RAY SUAREZ: So how do we extrapolate more about this animal from a skull? Are there things that we can know about how tall it was, how heavy it was, how it used its eyes, or do you... Are you ready for that yet?
DR. MEAVE LEAKEY: There are some things that you can tell. Because the skull is small, definitely it was small. I should think it was about chimpanzee size. To tell things about soft tissue is always difficult with a fossil. But to tell exactly how it moves around is difficult if you don't have the skeleton, because we only have the skull, we can't. But we can tell a little bit about its lifestyle and its diet and those sort of things from the skull. So it had small teeth and so we suspect it probably ate rather softer foods than Lucy's relatives, who have larger teeth. So we can look at things like this and predict certain amount about how it lived.
RAY SUAREZ: Well, what would help you out to find more of right now to understand this animal better?
DR. MEAVE LEAKEY: Oh, if we had some of its skeleton-- its leg bones would be particularly helpful because then we could see how it walked. Its hand would be helpful because then we could see how dexterous its hand was and what it was able to do and these sort of things. Sometimes when I'm asked what I'd most like to find, I say any one of the extremities, either the hands, the feet or the head.
RAY SUAREZ: Why is it that skull bones are more often found and you don't find things like long leg bones or fingers and things like that?
DR. MEAVE LEAKEY: I think most of the things we've found have been chewed by carnivores, because carnivores... our ancestors were food for carnivores. So the carnivores tend to chew up the long bones more than they chew up the skulls, and teeth are very hard so teeth tend to be preserved more than other things.
RAY SUAREZ: Why were you looking there? Did you know what you were looking for?
DR. MEAVE LEAKEY: We always know what we're looking for. We're always looking for evidence of early human ancestors, but we're looking for evidence of other animals as well. In this particular site, it was very fossiliferous; there were a lot of fossils lying around on the ground. So we knew that it was a place that was worth looking, not just for human ancestors but for other evidence, but particularly for human ancestors. We just went there hoping that we'd find something. We were lucky.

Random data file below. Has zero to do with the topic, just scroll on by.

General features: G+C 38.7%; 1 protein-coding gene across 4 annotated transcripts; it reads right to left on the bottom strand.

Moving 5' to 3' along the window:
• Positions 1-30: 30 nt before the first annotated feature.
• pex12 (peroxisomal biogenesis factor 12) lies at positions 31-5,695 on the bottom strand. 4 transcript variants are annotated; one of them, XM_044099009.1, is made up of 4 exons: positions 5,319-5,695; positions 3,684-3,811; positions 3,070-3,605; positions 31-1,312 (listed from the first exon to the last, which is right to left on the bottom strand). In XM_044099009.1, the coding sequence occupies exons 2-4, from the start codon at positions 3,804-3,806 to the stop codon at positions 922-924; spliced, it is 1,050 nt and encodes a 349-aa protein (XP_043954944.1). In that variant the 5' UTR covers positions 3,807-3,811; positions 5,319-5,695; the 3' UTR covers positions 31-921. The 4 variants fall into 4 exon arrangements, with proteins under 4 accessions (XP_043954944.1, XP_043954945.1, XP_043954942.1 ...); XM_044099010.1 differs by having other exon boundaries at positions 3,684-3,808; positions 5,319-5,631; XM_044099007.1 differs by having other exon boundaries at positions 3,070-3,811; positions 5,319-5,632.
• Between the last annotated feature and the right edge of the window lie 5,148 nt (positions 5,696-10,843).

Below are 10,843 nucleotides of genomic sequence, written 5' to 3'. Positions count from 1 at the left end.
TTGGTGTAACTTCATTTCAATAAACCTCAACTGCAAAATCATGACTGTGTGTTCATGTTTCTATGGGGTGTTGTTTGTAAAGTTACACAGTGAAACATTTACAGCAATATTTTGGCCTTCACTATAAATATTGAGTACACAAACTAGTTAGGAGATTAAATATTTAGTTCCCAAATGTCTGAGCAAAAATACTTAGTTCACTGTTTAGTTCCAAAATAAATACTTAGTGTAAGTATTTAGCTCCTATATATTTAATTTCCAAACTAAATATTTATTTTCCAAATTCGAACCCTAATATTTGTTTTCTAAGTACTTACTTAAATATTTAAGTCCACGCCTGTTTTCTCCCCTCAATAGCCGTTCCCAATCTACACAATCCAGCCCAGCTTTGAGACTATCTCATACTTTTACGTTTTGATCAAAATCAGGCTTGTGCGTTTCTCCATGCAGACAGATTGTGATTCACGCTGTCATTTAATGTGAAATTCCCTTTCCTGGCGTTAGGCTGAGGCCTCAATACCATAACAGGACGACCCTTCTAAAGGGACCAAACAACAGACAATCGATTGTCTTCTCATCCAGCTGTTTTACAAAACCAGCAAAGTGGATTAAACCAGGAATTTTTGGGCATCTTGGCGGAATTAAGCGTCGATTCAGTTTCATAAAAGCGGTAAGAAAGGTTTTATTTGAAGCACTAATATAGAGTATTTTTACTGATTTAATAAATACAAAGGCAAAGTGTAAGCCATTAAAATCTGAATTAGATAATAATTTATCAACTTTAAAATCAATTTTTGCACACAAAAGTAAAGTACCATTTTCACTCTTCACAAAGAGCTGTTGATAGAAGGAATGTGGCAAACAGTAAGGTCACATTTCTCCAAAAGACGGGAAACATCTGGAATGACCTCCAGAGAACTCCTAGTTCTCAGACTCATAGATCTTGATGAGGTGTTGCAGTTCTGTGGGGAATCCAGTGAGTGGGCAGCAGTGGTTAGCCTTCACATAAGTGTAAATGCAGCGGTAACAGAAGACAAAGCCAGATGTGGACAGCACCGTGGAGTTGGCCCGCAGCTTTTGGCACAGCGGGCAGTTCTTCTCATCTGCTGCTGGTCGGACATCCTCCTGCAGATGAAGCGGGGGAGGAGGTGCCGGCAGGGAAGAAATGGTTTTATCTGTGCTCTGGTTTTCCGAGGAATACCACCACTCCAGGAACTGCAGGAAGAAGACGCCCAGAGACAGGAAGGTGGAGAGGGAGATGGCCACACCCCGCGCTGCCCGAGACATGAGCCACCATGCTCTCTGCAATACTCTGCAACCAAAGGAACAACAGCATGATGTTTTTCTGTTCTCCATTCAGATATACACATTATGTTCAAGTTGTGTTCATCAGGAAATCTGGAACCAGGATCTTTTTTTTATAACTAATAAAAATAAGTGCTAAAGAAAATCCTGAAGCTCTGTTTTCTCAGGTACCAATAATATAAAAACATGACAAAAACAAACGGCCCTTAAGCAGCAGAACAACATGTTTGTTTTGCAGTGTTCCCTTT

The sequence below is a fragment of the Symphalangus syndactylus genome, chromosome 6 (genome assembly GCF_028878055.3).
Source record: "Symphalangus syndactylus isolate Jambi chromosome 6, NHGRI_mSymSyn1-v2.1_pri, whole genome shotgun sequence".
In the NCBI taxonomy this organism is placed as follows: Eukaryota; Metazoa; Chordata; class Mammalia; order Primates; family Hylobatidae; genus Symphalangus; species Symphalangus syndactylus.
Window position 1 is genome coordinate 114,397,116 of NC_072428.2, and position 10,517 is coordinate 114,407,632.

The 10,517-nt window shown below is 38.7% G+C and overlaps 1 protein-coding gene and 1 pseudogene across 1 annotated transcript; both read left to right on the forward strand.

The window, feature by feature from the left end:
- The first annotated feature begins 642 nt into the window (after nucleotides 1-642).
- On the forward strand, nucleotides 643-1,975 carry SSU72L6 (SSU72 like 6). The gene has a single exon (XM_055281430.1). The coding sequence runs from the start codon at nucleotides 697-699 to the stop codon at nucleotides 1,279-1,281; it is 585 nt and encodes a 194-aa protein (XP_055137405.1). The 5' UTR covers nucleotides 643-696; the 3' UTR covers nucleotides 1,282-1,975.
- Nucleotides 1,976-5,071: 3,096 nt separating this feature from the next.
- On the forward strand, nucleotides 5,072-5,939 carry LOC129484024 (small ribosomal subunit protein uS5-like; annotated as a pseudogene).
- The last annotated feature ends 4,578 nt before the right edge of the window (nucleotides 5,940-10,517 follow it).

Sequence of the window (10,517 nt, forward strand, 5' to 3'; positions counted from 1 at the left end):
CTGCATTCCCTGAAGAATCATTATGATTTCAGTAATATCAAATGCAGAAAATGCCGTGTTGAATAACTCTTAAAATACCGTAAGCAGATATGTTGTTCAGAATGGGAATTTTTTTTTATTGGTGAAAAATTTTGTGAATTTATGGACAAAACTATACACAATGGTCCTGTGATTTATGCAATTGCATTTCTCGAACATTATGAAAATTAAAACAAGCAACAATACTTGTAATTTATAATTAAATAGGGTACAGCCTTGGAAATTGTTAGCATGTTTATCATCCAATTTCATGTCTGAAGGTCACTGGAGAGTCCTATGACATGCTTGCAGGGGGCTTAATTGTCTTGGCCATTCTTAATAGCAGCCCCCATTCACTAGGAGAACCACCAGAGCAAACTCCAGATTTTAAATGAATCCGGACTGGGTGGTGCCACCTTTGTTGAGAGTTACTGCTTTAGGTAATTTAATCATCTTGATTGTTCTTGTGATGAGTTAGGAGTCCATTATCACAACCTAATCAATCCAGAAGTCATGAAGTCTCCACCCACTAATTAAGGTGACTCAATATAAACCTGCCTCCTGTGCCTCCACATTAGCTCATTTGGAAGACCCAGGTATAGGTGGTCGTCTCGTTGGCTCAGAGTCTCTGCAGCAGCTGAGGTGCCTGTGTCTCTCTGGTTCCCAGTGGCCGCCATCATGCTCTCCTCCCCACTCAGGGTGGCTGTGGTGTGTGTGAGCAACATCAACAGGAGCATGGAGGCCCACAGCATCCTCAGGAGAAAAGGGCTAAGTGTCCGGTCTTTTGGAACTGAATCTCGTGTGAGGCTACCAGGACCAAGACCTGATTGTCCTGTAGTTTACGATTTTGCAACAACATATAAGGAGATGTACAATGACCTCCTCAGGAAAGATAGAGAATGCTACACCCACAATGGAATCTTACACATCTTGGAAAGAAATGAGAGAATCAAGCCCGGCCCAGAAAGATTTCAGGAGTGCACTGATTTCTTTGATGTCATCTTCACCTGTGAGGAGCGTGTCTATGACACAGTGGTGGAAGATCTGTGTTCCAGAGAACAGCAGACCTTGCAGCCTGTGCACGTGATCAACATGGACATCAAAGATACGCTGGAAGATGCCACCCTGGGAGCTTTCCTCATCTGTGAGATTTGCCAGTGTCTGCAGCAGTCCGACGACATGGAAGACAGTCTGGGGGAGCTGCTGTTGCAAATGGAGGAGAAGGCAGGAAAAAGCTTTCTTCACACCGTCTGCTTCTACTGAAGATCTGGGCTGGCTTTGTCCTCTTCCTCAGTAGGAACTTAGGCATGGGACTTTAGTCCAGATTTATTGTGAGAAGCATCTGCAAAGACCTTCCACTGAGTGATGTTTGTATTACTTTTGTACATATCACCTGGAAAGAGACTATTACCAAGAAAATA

RAY SUAREZ: Are we still a long way from knowing whether your new find is a branch of the human tree that just peters out, human tree that just peters out, are we close?
DR. MEAVE LEAKEY: I think we're quite far off, really. One can speculate at this stage. And you can look at the features in the two genera and say, you know, this is more likely to go to us than that one. Some people have looked at the new genus and said perhaps it more likely than Lucy. But I really wouldn't like to say at this point. We're going to now do a great detailed study of the skull, and perhaps that will give us some idea.
RAY SUAREZ: And at the same time, keep looking in that same region of Kenya?
DR. MEAVE LEAKEY: Well, we're looking in the same area but in slightly different sites, trying to look at sediments the same age to see what we can find, yes.
RAY SUAREZ: And I'm wondering how ... When you have the reward of a find that's thought to be so significant, do you go back to the work with a different kind of will?
DR. MEAVE LEAKEY: Well, I think, yes, it definitely is a good boost for morale and helps to be more positive, because it takes a long time to find something like this. And I mean, since I took over the leadership of the field expeditions after Richard, my husband, left to work at the Wildlife Service, I've been looking since 1989 for a skull. So I'm not expecting to find one too soon again.
RAY SUAREZ: Well, Meave Leakey, thank you very much for joining us today.
DR. MEAVE LEAKEY: Thank you very much.